Edward Snowden, the former National Security Agency (NSA) contractor turned whistleblower, has claimed that he was a trained spy and worked undercover in other countries for various US government agencies.
Snowden, who is still on the run from US authorities for leaking details of NSA surveillance operations, has rejected claims that he was merely a "low level analyst" at the spy agency, and instead claimed that he was a "technical expert".
His views come in an advance excerpt of an interview with NBC which is to be aired in full later today.
In the excerpt, Snowden said that it was no secret that the US tends to get "more and better intelligence out of computers nowadays than they do out of people".
He said he was trained as a spy "in sort of the traditional sense of the word in that I lived and worked undercover overseas - pretending to work in a job that I'm not - and even being assigned a name that was not mine".
He said that his role did not involve working with people or recruiting agents, but he "puts systems to work for the United States", saying that he had done this at "all levels".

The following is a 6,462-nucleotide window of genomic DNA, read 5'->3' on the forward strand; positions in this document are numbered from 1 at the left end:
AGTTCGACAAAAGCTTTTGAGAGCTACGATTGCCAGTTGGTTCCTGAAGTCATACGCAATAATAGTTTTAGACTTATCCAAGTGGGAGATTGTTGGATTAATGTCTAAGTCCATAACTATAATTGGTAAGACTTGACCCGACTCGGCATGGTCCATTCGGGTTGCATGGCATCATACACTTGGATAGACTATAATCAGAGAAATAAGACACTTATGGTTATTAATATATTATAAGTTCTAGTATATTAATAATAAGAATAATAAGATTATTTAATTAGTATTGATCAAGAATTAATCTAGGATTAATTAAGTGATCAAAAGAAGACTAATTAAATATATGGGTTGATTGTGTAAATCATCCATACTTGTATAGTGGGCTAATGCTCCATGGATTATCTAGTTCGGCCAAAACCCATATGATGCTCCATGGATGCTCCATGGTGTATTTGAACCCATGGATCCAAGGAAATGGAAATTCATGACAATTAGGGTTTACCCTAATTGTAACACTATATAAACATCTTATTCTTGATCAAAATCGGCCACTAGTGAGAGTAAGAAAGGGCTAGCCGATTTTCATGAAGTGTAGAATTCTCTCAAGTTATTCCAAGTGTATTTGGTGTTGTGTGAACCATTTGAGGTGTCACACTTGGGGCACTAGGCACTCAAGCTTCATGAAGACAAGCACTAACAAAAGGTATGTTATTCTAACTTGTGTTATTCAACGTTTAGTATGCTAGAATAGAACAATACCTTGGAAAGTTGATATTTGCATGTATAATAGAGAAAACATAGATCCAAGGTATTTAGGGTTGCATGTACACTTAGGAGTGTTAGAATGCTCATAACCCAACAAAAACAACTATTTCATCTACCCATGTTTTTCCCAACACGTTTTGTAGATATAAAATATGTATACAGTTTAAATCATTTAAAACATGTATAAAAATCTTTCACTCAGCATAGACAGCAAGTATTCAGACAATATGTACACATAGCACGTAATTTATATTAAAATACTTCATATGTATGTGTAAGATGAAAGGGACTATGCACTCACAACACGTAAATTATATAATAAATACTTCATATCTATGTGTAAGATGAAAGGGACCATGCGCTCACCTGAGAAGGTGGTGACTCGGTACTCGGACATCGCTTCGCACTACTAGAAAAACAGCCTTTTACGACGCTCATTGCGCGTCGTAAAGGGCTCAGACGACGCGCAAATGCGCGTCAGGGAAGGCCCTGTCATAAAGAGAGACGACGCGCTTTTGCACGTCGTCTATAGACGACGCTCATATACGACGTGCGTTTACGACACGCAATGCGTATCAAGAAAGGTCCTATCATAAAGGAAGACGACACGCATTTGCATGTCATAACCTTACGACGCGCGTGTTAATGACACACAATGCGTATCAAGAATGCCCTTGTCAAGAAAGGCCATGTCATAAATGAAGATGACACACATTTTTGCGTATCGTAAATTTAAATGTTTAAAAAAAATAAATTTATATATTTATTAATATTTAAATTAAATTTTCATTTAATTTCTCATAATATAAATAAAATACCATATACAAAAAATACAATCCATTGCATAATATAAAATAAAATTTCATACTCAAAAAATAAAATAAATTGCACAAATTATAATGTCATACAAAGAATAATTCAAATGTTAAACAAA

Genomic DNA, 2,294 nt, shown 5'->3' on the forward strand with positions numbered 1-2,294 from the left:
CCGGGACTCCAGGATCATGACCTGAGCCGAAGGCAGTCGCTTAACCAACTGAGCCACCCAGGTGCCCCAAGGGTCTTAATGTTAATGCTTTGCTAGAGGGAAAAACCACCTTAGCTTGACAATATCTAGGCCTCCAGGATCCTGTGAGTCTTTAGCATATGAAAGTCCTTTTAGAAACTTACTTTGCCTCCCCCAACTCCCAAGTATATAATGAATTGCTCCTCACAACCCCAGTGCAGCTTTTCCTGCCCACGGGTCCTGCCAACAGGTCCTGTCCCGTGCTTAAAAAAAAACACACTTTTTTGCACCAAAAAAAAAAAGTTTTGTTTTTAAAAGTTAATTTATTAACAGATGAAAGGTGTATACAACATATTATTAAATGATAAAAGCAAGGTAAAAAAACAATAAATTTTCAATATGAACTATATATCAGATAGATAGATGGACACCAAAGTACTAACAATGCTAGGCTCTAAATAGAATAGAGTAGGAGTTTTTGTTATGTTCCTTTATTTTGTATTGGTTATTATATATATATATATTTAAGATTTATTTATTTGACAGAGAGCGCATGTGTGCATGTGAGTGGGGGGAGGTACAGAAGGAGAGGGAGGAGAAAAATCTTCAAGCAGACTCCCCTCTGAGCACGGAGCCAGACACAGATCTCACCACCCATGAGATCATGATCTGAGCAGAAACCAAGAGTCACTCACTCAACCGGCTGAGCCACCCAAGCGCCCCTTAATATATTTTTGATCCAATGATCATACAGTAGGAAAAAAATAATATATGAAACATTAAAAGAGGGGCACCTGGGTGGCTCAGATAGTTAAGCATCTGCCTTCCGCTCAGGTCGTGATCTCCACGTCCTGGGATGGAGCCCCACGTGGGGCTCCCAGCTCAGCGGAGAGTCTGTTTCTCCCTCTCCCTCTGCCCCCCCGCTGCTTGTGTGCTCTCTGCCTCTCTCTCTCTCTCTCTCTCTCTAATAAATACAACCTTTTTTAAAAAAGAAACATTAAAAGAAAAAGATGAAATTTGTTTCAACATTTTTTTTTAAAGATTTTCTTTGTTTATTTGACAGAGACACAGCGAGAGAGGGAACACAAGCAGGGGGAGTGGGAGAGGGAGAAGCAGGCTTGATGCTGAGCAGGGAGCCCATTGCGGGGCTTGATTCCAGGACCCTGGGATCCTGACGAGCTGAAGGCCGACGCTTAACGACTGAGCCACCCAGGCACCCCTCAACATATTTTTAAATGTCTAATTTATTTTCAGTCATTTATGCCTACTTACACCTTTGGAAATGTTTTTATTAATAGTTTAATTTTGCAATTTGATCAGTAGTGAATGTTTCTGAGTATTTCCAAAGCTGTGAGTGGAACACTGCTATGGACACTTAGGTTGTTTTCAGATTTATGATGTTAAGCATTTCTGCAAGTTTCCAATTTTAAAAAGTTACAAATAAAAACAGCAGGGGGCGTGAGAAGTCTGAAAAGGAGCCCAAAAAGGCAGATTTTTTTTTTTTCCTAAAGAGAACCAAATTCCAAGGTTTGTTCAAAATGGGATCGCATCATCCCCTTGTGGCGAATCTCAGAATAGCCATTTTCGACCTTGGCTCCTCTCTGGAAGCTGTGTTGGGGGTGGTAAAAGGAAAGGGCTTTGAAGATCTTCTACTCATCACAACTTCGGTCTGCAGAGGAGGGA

Snowden suggested that the US government would dismiss these claims and state that he was a low-level systems administrator to "distract from the totality of [his] experience".
"I've worked for the CIA undercover overseas, I've worked for the NSA undercover overseas, and the DIA as a lecturer at the Joint Counter Intelligence Training Academy where I developed sources and methods for keeping our information and people secure in the most hostile and dangerous environments around the world," he claimed.
Snowden is believed to have taken nearly two million documents which show mass surveillance operations of the NSA, as well as its UK counterpart GCHQ.
He has been charged by the US for espionage and theft of government property, unauthorised communication of national defence information and willful communication of classified intelligence to an unauthorised person.